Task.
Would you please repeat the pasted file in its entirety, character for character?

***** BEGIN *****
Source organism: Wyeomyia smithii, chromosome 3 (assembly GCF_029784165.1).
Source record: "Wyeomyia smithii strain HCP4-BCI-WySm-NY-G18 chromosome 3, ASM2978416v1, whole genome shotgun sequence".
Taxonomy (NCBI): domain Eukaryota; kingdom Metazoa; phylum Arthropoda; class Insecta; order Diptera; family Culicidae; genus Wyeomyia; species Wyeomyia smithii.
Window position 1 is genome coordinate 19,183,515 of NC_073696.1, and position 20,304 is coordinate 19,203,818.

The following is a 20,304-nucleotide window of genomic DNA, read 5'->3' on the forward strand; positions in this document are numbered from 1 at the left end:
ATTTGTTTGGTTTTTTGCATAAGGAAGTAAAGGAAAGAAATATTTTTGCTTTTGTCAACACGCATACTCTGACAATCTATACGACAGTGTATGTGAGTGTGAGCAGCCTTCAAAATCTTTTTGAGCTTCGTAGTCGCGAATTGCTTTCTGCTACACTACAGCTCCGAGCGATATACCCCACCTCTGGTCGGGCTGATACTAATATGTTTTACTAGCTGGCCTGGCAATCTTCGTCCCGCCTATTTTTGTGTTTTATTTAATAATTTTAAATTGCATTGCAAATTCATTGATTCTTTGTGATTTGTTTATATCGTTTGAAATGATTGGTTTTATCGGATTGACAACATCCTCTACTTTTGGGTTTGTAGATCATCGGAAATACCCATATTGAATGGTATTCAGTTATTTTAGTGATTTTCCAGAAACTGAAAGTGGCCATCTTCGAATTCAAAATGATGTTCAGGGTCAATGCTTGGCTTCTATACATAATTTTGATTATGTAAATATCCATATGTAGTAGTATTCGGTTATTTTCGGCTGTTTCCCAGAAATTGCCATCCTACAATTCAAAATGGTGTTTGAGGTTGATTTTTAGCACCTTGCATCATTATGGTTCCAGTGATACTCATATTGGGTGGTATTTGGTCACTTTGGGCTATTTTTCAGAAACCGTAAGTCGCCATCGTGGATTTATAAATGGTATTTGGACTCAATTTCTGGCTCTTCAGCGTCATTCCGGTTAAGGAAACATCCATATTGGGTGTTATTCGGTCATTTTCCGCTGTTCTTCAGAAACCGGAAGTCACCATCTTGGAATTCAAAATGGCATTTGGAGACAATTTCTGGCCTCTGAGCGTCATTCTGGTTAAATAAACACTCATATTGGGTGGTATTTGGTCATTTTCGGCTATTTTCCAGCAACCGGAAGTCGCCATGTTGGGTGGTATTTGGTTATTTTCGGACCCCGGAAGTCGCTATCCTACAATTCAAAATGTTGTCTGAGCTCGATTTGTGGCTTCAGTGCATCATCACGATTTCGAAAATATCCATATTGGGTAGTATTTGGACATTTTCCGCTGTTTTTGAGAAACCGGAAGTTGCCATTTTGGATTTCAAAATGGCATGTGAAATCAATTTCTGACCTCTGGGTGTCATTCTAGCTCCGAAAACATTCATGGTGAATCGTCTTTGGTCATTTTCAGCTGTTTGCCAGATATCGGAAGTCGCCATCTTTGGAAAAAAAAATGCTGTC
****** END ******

Source organism: Wyeomyia smithii, chromosome 3 (assembly GCF_029784165.1).
Source record: "Wyeomyia smithii strain HCP4-BCI-WySm-NY-G18 chromosome 3, ASM2978416v1, whole genome shotgun sequence".
Taxonomy (NCBI): domain Eukaryota; kingdom Metazoa; phylum Arthropoda; class Insecta; order Diptera; family Culicidae; genus Wyeomyia; species Wyeomyia smithii.
Window position 1 is genome coordinate 19,183,515 of NC_073696.1, and position 20,304 is coordinate 19,203,818.

The following is a 20,304-nucleotide window of genomic DNA, read 5'->3' on the forward strand; positions in this document are numbered from 1 at the left end:
ATTTGTTTGGTTTTTTGCATAAGGAAGTAAAGGAAAGAAATATTTTTGCTTTTGTCAACACGCATACTCTGACAATCTATACGACAGTGTATGTGAGTGTGAGCAGCCTTCAAAATCTTTTTGAGCTTCGTAGTCGCGAATTGCTTTCTGCTACACTACAGCTCCGAGCGATATACCCCACCTCTGGTCGGGCTGATACTAATATGTTTTACTAGCTGGCCTGGCAATCTTCGTCCCGCCTATTTTTGTGTTTTATTTAATAATTTTAAATTGCATTGCAAATTCATTGATTCTTTGTGATTTGTTTATATCGTTTGAAATGATTGGTTTTATCGGATTGACAACATCCTCTACTTTTGGGTTTGTAGATCATCGGAAATACCCATATTGAATGGTATTCAGTTATTTTAGTGATTTTCCAGAAACTGAAAGTGGCCATCTTCGAATTCAAAATGATGTTCAGGGTCAATGCTTGGCTTCTATACATAATTTTGATTATGTAAATATCCATATGTAGTAGTATTCGGTTATTTTCGGCTGTTTCCCAGAAATTGCCATCCTACAATTCAAAATGGTGTTTGAGGTTGATTTTTAGCACCTTGCATCATTATGGTTCCAGTGATACTCATATTGGGTGGTATTTGGTCACTTTGGGCTATTTTTCAGAAACCGTAAGTCGCCATCGTGGATTTATAAATGGTATTTGGACTCAATTTCTGGCTCTTCAGCGTCATTCCGGTTAAGGAAACATCCATATTGGGTGTTATTCGGTCATTTTCCGCTGTTCTTCAGAAACCGGAAGTCACCATCTTGGAATTCAAAATGGCATTTGGAGACAATTTCTGGCCTCTGAGCGTCATTCTGGTTAAATAAACACTCATATTGGGTGGTATTTGGTCATTTTCGGCTATTTTCCAGCAACCGGAAGTCGCCATGTTGGGTGGTATTTGGTTATTTTCGGACCCCGGAAGTCGCTATCCTACAATTCAAAATGTTGTCTGAGCTCGATTTGTGGCTTCAGTGCATCATCACGATTTCGAAAATATCCATATTGGGTAGTATTTGGACATTTTCCGCTGTTTTTGAGAAACCGGAAGTTGCCATTTTGGATTTCAAAATGGCATGTGAAATCAATTTCTGACCTCTGGGTGTCATTCTAGCTCCGAAAACATTCATGGTGAATCGTCTTTGGTCATTTTCAGCTGTTTGCCAGATATCGGAAGTCGCCATCTTTGGAAAAAAAAATGCTGTC